Robert Arkwright Makes websites the old-fashioned way, with courage and Vim. Enjoyer of React and Redux. Vegan. He/him. Jun. 02, 2018 1 min read

Can we start a trend?

In every code review, make sure to say at least one nice thing about the person's work. People tend to provide almost exclusively criticism, because praise feels awkward to deliver. But it becomes easy with practice!

A couple of tips for tricky situations.

Sometimes you can't identify a piece of code that feels worthy of praise. If this happens, compliment the approach, or the effort, or the problem being solved.

"So glad somebody is taking care of this!"

You can praise entire files:

"Thanks for remembering to write tests!"

Make sure to read your compliment using different tones, to check for sarcasm. The above can sound sarcastic. Here's my second attempt:

"Thanks for adding tests for this! πŸ˜€πŸ₯‡"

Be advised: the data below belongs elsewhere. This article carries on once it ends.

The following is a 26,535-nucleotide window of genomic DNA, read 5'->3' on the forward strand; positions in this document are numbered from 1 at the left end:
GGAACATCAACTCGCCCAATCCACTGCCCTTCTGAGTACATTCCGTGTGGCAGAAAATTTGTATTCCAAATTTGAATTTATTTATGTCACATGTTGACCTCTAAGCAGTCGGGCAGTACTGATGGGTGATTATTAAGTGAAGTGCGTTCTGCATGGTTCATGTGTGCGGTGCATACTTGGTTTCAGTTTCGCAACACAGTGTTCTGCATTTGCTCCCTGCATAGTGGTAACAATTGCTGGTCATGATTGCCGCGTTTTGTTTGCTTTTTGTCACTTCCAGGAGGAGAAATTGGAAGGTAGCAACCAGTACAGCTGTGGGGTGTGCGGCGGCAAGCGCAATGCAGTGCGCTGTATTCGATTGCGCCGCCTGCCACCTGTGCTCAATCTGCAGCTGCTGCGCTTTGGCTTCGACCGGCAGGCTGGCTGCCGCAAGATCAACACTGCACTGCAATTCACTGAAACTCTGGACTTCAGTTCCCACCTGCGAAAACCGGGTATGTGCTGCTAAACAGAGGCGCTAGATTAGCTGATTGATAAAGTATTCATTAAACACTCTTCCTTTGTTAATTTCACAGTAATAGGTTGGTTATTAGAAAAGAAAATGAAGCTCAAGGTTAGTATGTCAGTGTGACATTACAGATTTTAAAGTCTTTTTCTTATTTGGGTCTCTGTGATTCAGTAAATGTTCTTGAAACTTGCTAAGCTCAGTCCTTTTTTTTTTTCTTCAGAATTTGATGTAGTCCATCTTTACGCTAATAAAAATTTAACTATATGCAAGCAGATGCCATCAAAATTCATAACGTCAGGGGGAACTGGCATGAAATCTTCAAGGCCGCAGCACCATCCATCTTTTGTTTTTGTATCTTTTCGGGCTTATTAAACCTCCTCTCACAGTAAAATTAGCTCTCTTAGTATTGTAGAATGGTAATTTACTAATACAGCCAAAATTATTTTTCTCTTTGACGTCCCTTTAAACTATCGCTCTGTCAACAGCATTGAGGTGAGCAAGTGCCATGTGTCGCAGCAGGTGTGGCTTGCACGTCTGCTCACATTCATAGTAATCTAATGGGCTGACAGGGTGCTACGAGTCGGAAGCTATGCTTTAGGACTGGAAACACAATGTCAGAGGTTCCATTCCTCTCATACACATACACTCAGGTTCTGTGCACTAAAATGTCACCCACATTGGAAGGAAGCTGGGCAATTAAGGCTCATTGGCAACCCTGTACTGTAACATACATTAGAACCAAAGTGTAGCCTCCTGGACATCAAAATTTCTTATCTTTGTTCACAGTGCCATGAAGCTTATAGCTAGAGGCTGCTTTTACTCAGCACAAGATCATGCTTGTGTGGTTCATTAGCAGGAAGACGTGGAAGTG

Text does not need to lack tone, but emoji make it easier. Liberal use of emoji is now a professional requirement. The days of perfect, typewritten, bureaucratic communications are over. Being extremely liberal with the cheer lets people know you're a human who cares! 🎢🎷

The exclamation mark is your friend.

The exclamation mark is your friend!

The exclamation mark is your friend!!!!!!!!!!!!!!!!

It can take time to develop an eye for small details to praise. It helps to focus on things we might ordinarily take for granted. Praise isn't just for mind blowingly innovative code.

"Great description on this PR! Saved me a bunch of time! πŸ†β±"

Consistent, frequent positive feedback is necessary for lifting people's spirits, fighting imposter syndrome, and making people feel comfortable and included. Just think of how you feel when somebody tells you that you did a great job. Awesome, right? πŸš€πŸŽ‰πŸ˜€


You can follow Robert Arkwright.

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